Mr. W.—Well, tell me how you got in. How can you get into a thing you can’t join?
Mrs. W.—How did our children get into our family?
Mr. W.—Why they were born into our family, to be sure.
Mrs. W.—That’s just how I got into the church that Jesus built. I was born into it.
Mr. W.—Well, don’t you mean when you were converted?
Mrs. W.—Yes, I mean when I was converted only a few days ago.
Mr. W.—Weren’t you converted years ago in the Methodist church?
Mrs. W.—No, sir; I wasn’t converted into the Methodist church. I was converted, and thus I came to be a member of the church of God, but I joined the Methodist church afterward.
Mr. W.—It seems to me I see a faint glimmer of light. Let’s talk on.
Mrs. W.—Well, if I had known why, I need never have joined any church that man has built. It’s those man-made churches that separate the people of God. A few are taken into one sect and there taught to believe certain doctrines, and a few taken into another sect and taught doctrines contrary to the others. In the name of common sense, how can they be in harmony with the Bible and teach doctrines contrary to each other?
Mr. W.—I don’t say that the churches are just right, but some are nearer right than others. I think our church is the nearest right.
Mrs. W.—The thing that is most like the genuine and yet not the genuine is the worst deception. There’s a church not only nearly right, but altogether right. Let me read you a description of it. “Husbands, love your wives, even as Christ also loved the church, and gave himself for it; That he might sanctify and cleanse it with the washing of water by the word, That he might present it to himself a glorious church, not having spot, or wrinkle, or any such thing; but that it should be holy and without blemish.” (Ephesians 5:25-27) Now let me ask you a question—how many churches is Jesus here talking about?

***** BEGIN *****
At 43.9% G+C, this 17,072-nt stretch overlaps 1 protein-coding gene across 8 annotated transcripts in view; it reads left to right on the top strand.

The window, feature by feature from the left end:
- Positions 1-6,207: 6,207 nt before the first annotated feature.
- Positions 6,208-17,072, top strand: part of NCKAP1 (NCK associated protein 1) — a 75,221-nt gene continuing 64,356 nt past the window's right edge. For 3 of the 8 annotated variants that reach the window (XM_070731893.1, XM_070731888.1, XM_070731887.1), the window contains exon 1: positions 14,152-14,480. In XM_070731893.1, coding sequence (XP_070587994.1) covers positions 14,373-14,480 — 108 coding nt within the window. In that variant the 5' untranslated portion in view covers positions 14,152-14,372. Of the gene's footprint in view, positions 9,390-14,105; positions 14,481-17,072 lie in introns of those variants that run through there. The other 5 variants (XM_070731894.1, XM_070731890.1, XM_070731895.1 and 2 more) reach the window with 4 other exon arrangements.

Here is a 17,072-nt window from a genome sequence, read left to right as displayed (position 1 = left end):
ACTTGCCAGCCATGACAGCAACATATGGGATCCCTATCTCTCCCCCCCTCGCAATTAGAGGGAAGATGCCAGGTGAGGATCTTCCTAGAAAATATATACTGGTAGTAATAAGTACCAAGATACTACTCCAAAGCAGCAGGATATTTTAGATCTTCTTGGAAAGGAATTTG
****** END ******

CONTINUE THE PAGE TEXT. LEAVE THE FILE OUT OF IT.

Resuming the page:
Mr. W.—Well, He’s talking of but one.
Mrs. W.—If He’s talking of but one, tell me then which one.
Mr. W.—You know so much Bible, you tell me which one.
Mrs. W.—I’ll do so with pleasure. Listen—“Christ also loved the church, and gave himself for it.” So He’s talking about the church that He gave Himself for.
Mr. W.—Well, didn’t he give himself for all the churches?
Mrs. W.—The Scripture does not say He loved the churches, and gave Himself for them: but for it—only one.
Mr. W.—Maybe you can tell which one.
Mrs. W.—Let the Bible inform us. “Take heed therefore unto yourselves, and to all the flock, over the which the Holy Ghost hath made you overseers, to feed the church of God, which he hath purchased with his own blood.” (Acts 20:28) Here we see it was the church of God for which He gave Himself.
Mr. W.—Yes, I see, and this brings us back to what we were talking about a while ago. I say it is the different denominations that make up the church of God, and you say they’re no part of the church of God.